Turkey on Monday announced it would lift a ban on women wearing headscarves in most public offices, following other measures critics say are aimed at Islamising the staunchly secular country.
In a major speech to introduce political reforms, Prime Minister Recep Tayyip Erdogan said that, with a few exceptions, civil servants would be allowed to wear headscarves after a long-standing ban is overturned.
However, the ban will remain in effect for judges, prosecutors, police and military personnel, he added.
The lifting of the ban was part of major political reforms announced by Erdogan in order to enhance the rights of minority groups including Turkey’s 15 million Kurds.
The headscarf controversy reveals the rivalry in Turkey between religious conservatives, who form the bulk of Erdogan’s Islamic-rooted Justice and Development Party (AKP), and secular opponents.
Secularists, particularly those in the army, see the headscarf as a symbol of defiance against the strict separation of state and religion, a basic tenet of modern Turkey.
Erdogan’s government was hit by a wave of nationwide unrest in June that threw up the biggest challenge to his decade-plus rule.
Protesters called Erdogan a “dictator”, accusing him of Islamising the predominantly Muslim but staunchly secular country.
Critics say that Erdogan’s rule has left Turkish society more polarised than ever, with opponents of the AKP government openly voicing concerns that Turkey is sliding toward conservative Islam.
In 2004, his party attempted to submit a controversial amendment on banning adultery but had to back down amid criticism from opposition parties and women’s groups.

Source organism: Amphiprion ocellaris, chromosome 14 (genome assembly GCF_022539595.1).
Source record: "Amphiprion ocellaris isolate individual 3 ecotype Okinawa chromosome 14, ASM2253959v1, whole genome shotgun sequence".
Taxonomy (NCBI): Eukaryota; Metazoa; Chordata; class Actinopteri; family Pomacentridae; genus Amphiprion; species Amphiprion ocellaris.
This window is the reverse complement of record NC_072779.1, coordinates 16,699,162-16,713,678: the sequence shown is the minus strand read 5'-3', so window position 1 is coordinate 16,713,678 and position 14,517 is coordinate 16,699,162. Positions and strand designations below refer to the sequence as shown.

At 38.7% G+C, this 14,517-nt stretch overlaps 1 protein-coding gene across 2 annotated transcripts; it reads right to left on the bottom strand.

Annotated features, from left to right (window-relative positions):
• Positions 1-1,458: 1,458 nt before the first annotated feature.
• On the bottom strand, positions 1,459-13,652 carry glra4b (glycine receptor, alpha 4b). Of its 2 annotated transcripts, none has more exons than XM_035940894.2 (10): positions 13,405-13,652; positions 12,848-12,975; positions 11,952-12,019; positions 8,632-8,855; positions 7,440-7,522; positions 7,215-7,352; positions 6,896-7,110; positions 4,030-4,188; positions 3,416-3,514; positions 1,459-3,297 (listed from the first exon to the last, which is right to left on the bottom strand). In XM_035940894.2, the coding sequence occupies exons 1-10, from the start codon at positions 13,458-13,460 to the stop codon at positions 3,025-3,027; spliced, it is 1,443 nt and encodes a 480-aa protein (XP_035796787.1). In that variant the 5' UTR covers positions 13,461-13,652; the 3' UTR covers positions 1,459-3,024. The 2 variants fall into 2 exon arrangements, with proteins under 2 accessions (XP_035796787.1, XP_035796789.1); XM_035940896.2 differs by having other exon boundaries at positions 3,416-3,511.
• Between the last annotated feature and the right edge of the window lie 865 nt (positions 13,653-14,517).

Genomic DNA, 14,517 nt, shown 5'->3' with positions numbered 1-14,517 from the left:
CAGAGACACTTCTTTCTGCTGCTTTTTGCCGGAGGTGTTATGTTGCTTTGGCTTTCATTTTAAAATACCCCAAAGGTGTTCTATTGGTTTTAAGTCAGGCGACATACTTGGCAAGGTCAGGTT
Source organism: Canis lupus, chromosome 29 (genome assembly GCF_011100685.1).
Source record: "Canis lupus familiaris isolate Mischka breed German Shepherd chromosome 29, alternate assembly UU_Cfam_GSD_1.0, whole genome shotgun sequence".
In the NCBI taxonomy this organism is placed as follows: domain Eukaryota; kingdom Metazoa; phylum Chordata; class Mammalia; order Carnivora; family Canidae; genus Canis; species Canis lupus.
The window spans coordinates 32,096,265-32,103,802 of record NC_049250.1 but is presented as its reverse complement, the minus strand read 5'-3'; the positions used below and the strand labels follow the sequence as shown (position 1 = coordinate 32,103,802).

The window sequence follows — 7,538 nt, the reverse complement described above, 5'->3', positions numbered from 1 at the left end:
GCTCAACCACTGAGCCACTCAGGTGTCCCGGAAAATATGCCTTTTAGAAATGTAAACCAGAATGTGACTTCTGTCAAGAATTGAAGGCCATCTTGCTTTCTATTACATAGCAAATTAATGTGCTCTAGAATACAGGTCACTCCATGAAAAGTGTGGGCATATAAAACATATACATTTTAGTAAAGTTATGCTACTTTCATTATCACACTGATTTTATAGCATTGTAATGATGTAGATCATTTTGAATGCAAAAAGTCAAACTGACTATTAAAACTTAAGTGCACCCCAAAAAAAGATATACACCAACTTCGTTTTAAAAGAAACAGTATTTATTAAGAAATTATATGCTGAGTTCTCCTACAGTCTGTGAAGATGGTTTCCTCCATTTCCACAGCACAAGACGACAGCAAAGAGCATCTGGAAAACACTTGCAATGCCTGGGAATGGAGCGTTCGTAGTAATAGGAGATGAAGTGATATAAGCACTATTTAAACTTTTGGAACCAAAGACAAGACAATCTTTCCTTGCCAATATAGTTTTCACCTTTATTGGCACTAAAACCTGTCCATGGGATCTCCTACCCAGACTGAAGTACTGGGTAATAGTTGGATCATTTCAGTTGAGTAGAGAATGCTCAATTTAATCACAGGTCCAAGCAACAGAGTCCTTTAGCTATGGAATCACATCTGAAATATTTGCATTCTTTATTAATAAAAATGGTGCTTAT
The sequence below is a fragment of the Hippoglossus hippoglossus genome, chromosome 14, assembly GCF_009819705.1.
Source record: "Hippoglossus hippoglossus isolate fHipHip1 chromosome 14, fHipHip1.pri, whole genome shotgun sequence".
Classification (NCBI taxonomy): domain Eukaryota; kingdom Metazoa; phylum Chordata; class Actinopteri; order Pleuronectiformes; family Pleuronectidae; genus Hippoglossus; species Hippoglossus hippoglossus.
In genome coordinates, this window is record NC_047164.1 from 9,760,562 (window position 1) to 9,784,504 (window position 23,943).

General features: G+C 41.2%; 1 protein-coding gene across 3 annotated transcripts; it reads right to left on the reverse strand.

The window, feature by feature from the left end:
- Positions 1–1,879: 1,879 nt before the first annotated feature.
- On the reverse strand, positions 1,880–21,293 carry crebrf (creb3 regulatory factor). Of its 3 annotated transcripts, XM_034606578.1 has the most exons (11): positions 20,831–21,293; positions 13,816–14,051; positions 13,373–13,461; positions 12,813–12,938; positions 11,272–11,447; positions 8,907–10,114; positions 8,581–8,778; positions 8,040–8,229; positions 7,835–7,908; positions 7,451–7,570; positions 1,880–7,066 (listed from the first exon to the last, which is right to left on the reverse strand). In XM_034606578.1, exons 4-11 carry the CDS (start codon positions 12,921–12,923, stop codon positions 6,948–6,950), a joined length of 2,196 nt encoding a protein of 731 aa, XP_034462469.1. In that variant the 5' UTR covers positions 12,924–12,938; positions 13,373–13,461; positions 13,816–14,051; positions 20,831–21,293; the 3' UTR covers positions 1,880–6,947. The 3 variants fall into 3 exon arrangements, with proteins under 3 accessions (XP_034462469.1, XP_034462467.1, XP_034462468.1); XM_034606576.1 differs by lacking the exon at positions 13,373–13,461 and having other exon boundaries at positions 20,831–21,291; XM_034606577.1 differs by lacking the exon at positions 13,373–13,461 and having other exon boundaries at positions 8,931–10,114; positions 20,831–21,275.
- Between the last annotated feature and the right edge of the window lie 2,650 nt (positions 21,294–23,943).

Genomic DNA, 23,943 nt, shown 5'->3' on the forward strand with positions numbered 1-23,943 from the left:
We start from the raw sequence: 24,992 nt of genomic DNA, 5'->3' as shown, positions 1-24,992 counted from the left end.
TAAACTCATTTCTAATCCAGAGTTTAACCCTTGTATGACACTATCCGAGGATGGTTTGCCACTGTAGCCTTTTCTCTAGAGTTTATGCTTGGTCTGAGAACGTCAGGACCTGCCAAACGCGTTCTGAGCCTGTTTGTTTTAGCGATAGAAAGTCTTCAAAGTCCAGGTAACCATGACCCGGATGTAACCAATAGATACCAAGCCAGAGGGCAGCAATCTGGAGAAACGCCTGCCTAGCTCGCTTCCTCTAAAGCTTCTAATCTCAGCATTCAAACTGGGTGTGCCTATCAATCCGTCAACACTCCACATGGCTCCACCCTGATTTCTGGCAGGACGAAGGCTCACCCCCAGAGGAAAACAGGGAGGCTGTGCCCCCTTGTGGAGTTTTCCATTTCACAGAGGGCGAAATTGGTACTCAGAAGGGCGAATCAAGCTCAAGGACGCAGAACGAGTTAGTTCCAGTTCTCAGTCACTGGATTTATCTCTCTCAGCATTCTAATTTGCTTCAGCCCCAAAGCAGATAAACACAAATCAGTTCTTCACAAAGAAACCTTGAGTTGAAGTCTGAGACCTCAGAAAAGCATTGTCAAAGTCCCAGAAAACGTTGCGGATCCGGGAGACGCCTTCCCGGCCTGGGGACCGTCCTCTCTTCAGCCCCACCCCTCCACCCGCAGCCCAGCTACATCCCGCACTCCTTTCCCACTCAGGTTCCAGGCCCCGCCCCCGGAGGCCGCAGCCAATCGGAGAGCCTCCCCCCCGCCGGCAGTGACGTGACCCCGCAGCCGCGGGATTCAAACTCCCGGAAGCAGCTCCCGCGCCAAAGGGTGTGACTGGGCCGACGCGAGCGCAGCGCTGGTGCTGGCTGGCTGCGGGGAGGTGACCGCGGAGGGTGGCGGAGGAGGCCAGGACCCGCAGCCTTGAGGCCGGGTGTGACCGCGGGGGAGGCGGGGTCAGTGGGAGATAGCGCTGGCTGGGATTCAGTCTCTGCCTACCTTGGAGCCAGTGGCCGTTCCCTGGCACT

Last year, Erdogan provoked outrage when he likened abortion to murder.
Secularists were also alarmed when parliament in 2012 approved his education reform that allowed for religious schools to raise what he described as “a pious generation.”
More recently, Turkey’s parliament passed legislation curbing alcohol sales and advertising, the toughest such measures in the republic’s history.
This month, an Istanbul court again handed a 10-month suspended jail term to world-renowned Turkish pianist Fazil Say during a retrial over social media posts deemed religiously offensive.
Professor Ilter Turan of the Istanbul-based Bilgi University said that the lifting of the ban on the headscarf was not unusual. “The ban has gradually been melting down throughout the AKP’s rule,” he told AFP.
“To a great extent, it has not been applied in some government offices and AKP-led municipalities.”
The headscarf reform is considered as a gesture by Erdogan to his grassroots in the run-up to elections. His party has relaxed the ban at universities.
The country votes in local elections in March, a presidential election in August and parliamentary polls in 2015.
An AKP lawmaker however expressed discontent with the exceptions on the headscarf reform.
“Why shouldn’t judges and prosecutors wear headscarves? Can’t those who wear headscarves deliver fair verdicts?” AKP’s deputy Cengiz Yavilioglu wrote on his Twitter account.
He also wrote that: “The headscarf ban was one of the most serious human rights violations. Despite the exceptions, the lifting of the ban is the return of a major right.”
The Islamic-rooted party insists that the ban flouts freedom of conscience and undermines the right to education.
The move is likely to pave the way for headscarf-wearing lawmakers to enter parliament. In 1999, Merve Kavakci of the now-defunct Islamic Virtue Party, was prevented from taking her parliamentary oath because she wore a headscarf.